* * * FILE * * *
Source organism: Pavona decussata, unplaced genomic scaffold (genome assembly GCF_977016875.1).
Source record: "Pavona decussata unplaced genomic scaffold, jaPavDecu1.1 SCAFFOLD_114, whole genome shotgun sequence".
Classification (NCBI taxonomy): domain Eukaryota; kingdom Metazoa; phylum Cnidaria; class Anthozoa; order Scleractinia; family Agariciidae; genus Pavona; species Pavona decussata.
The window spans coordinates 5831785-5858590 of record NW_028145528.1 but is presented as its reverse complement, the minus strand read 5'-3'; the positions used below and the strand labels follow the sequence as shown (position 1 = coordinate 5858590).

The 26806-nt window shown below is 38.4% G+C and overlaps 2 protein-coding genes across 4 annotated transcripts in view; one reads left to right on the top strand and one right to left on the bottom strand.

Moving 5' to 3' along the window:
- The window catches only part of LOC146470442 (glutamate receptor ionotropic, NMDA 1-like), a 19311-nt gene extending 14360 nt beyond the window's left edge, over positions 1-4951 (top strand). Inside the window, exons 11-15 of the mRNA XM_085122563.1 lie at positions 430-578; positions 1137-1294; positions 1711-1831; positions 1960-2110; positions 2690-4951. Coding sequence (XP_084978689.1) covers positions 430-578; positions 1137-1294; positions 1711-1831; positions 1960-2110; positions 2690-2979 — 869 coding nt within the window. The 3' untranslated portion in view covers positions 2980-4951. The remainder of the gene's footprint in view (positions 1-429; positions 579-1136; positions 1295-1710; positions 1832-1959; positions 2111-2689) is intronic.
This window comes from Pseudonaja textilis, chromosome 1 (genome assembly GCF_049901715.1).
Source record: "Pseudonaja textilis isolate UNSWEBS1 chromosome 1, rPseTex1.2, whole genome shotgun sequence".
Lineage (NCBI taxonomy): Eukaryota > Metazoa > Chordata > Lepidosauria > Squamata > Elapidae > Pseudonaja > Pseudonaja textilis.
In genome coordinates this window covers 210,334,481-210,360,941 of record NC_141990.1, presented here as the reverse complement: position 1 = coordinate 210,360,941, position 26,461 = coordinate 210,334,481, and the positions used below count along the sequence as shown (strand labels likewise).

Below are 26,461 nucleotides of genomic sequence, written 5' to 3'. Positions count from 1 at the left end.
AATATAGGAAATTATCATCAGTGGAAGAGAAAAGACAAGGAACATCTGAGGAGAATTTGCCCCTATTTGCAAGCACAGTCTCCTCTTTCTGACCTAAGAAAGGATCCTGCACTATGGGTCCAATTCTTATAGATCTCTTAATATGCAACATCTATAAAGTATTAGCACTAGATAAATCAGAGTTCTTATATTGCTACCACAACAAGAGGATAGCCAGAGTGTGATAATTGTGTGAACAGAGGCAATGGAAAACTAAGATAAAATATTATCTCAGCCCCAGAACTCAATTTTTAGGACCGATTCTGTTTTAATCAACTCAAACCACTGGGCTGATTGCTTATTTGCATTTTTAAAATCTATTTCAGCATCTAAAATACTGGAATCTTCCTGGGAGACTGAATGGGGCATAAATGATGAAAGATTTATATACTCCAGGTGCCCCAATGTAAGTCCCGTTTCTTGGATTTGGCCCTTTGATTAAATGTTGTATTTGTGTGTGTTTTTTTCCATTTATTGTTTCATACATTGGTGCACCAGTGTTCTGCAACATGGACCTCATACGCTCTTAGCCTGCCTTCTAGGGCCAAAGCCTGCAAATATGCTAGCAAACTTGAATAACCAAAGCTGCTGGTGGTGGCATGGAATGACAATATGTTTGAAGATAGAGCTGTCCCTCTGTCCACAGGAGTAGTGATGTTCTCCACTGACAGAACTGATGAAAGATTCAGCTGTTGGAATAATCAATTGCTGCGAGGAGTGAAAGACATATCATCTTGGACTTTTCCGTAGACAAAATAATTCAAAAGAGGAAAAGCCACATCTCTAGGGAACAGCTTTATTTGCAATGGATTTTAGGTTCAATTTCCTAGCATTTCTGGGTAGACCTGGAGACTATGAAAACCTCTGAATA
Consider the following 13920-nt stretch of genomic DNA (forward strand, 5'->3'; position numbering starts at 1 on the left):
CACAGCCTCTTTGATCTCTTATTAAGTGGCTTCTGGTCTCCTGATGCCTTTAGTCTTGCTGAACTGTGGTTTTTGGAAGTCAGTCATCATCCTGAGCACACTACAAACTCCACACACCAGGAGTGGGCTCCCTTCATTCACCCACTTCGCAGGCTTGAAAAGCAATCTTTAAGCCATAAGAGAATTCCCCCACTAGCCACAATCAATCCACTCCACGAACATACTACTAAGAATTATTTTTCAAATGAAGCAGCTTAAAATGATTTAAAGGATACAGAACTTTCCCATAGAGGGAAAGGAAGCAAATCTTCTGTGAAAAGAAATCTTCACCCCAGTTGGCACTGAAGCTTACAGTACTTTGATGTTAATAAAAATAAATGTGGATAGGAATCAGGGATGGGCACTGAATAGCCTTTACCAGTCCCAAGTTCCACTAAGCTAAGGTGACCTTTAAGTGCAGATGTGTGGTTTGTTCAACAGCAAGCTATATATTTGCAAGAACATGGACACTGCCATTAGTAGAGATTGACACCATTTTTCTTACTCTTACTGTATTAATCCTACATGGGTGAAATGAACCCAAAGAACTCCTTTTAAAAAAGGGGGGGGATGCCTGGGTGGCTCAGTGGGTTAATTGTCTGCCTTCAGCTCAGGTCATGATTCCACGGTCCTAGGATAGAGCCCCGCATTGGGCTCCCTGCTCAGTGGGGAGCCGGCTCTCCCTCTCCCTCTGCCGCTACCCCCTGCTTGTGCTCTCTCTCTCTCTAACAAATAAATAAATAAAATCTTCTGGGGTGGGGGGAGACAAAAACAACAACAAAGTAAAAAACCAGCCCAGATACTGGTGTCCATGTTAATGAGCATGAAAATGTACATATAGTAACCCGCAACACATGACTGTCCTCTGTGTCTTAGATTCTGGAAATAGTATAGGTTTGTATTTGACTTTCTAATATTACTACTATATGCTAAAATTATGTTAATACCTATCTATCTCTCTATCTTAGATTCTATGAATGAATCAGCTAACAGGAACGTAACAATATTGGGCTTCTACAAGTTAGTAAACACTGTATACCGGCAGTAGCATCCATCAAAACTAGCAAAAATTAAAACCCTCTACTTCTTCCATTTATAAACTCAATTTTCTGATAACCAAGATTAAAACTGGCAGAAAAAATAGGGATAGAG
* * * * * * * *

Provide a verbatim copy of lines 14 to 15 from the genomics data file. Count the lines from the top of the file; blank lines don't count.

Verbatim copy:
Consider the following 13920-nt stretch of genomic DNA (forward strand, 5'->3'; position numbering starts at 1 on the left):
CACAGCCTCTTTGATCTCTTATTAAGTGGCTTCTGGTCTCCTGATGCCTTTAGTCTTGCTGAACTGTGGTTTTTGGAAGTCAGTCATCATCCTGAGCACACTACAAACTCCACACACCAGGAGTGGGCTCCCTTCATTCACCCACTTCGCAGGCTTGAAAAGCAATCTTTAAGCCATAAGAGAATTCCCCCACTAGCCACAATCAATCCACTCCACGAACATACTACTAAGAATTATTTTTCAAATGAAGCAGCTTAAAATGATTTAAAGGATACAGAACTTTCCCATAGAGGGAAAGGAAGCAAATCTTCTGTGAAAAGAAATCTTCACCCCAGTTGGCACTGAAGCTTACAGTACTTTGATGTTAATAAAAATAAATGTGGATAGGAATCAGGGATGGGCACTGAATAGCCTTTACCAGTCCCAAGTTCCACTAAGCTAAGGTGACCTTTAAGTGCAGATGTGTGGTTTGTTCAACAGCAAGCTATATATTTGCAAGAACATGGACACTGCCATTAGTAGAGATTGACACCATTTTTCTTACTCTTACTGTATTAATCCTACATGGGTGAAATGAACCCAAAGAACTCCTTTTAAAAAAGGGGGGGGATGCCTGGGTGGCTCAGTGGGTTAATTGTCTGCCTTCAGCTCAGGTCATGATTCCACGGTCCTAGGATAGAGCCCCGCATTGGGCTCCCTGCTCAGTGGGGAGCCGGCTCTCCCTCTCCCTCTGCCGCTACCCCCTGCTTGTGCTCTCTCTCTCTCTAACAAATAAATAAATAAAATCTTCTGGGGTGGGGGGAGACAAAAACAACAACAAAGTAAAAAACCAGCCCAGATACTGGTGTCCATGTTAATGAGCATGAAAATGTACATATAGTAACCCGCAACACATGACTGTCCTCTGTGTCTTAGATTCTGGAAATAGTATAGGTTTGTATTTGACTTTCTAATATTACTACTATATGCTAAAATTATGTTAATACCTATCTATCTCTCTATCTTAGATTCTATGAATGAATCAGCTAACAGGAACGTAACAATATTGGGCTTCTACAAGTTAGTAAACACTGTATACCGGCAGTAGCATCCATCAAAACTAGCAAAAATTAAAACCCTCTACTTCTTCCATTTATAAACTCAATTTTCTGATAACCAAGATTAAAACTGGCAGAAAAAATAGGGATAGAG